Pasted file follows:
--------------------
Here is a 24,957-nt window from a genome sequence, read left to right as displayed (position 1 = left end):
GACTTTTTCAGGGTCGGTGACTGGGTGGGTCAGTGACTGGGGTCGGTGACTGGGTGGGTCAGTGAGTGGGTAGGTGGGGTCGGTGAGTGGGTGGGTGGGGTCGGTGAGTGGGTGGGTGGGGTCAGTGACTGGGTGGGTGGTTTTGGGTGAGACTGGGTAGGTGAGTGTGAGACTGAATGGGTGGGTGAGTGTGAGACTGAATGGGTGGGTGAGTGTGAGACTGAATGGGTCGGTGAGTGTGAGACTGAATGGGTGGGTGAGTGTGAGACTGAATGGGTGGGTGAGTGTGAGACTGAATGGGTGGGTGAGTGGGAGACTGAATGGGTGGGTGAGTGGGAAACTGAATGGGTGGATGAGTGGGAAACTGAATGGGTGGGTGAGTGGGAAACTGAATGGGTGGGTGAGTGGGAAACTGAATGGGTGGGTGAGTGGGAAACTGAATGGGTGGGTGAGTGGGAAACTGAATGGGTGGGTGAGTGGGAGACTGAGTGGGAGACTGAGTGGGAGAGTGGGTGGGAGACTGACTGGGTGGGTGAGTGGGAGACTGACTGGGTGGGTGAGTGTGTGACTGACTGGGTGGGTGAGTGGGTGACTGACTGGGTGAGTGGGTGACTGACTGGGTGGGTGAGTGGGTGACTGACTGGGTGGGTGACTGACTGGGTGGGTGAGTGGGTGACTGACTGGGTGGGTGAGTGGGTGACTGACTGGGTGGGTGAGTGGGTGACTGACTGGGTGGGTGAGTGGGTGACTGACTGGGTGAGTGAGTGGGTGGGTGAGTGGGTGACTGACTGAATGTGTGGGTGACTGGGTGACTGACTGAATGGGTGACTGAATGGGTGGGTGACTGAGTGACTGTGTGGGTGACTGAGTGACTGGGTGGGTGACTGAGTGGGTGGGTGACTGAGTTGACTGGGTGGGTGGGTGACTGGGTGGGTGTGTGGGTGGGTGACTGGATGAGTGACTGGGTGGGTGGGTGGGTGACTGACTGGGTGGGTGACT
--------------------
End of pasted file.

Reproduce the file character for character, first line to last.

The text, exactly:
Here is a 24,957-nt window from a genome sequence, read left to right as displayed (position 1 = left end):
GACTTTTTCAGGGTCGGTGACTGGGTGGGTCAGTGACTGGGGTCGGTGACTGGGTGGGTCAGTGAGTGGGTAGGTGGGGTCGGTGAGTGGGTGGGTGGGGTCGGTGAGTGGGTGGGTGGGGTCAGTGACTGGGTGGGTGGTTTTGGGTGAGACTGGGTAGGTGAGTGTGAGACTGAATGGGTGGGTGAGTGTGAGACTGAATGGGTGGGTGAGTGTGAGACTGAATGGGTCGGTGAGTGTGAGACTGAATGGGTGGGTGAGTGTGAGACTGAATGGGTGGGTGAGTGTGAGACTGAATGGGTGGGTGAGTGGGAGACTGAATGGGTGGGTGAGTGGGAAACTGAATGGGTGGATGAGTGGGAAACTGAATGGGTGGGTGAGTGGGAAACTGAATGGGTGGGTGAGTGGGAAACTGAATGGGTGGGTGAGTGGGAAACTGAATGGGTGGGTGAGTGGGAAACTGAATGGGTGGGTGAGTGGGAGACTGAGTGGGAGACTGAGTGGGAGAGTGGGTGGGAGACTGACTGGGTGGGTGAGTGGGAGACTGACTGGGTGGGTGAGTGTGTGACTGACTGGGTGGGTGAGTGGGTGACTGACTGGGTGAGTGGGTGACTGACTGGGTGGGTGAGTGGGTGACTGACTGGGTGGGTGACTGACTGGGTGGGTGAGTGGGTGACTGACTGGGTGGGTGAGTGGGTGACTGACTGGGTGGGTGAGTGGGTGACTGACTGGGTGGGTGAGTGGGTGACTGACTGGGTGAGTGAGTGGGTGGGTGAGTGGGTGACTGACTGAATGTGTGGGTGACTGGGTGACTGACTGAATGGGTGACTGAATGGGTGGGTGACTGAGTGACTGTGTGGGTGACTGAGTGACTGGGTGGGTGACTGAGTGGGTGGGTGACTGAGTTGACTGGGTGGGTGGGTGACTGGGTGGGTGTGTGGGTGGGTGACTGGATGAGTGACTGGGTGGGTGGGTGGGTGACTGACTGGGTGGGTGACT